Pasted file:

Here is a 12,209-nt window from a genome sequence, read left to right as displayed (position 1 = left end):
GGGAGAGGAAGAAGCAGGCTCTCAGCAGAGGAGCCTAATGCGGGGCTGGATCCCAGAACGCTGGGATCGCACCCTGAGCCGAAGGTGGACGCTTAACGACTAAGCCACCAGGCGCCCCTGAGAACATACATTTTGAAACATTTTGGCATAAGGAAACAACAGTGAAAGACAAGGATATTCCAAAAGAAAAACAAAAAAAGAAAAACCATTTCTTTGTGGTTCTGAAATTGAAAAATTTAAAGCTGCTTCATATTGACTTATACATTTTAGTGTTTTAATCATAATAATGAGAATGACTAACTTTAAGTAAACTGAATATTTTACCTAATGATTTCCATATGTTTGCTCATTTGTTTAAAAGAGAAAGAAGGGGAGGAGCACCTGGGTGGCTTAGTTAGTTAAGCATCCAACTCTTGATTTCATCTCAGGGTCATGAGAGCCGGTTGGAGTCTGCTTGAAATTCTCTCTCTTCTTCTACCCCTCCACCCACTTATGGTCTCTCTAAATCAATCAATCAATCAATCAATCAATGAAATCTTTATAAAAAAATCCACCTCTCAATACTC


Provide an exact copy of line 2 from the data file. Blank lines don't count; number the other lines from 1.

GGGAGAGGAAGAAGCAGGCTCTCAGCAGAGGAGCCTAATGCGGGGCTGGATCCCAGAACGCTGGGATCGCACCCTGAGCCGAAGGTGGACGCTTAACGACTAAGCCACCAGGCGCCCCTGAGAACATACATTTTGAAACATTTTGGCATAAGGAAACAACAGTGAAAGACAAGGATATTCCAAAAGAAAAACAAAAAAAGAAAAACCATTTCTTTGTGGTTCTGAAATTGAAAAATTTAAAGCTGCTTCATATTGACTTATACATTTTAGTGTTTTAATCATAATAATGAGAATGACTAACTTTAAGTAAACTGAATATTTTACCTAATGATTTCCATATGTTTGCTCATTTGTTTAAAAGAGAAAGAAGGGGAGGAGCACCTGGGTGGCTTAGTTAGTTAAGCATCCAACTCTTGATTTCATCTCAGGGTCATGAGAGCCGGTTGGAGTCTGCTTGAAATTCTCTCTCTTCTTCTACCCCTCCACCCACTTATGGTCTCTCTAAATCAATCAATCAATCAATCAATCAATGAAATCTTTATAAAAAAATCCACCTCTCAATACTC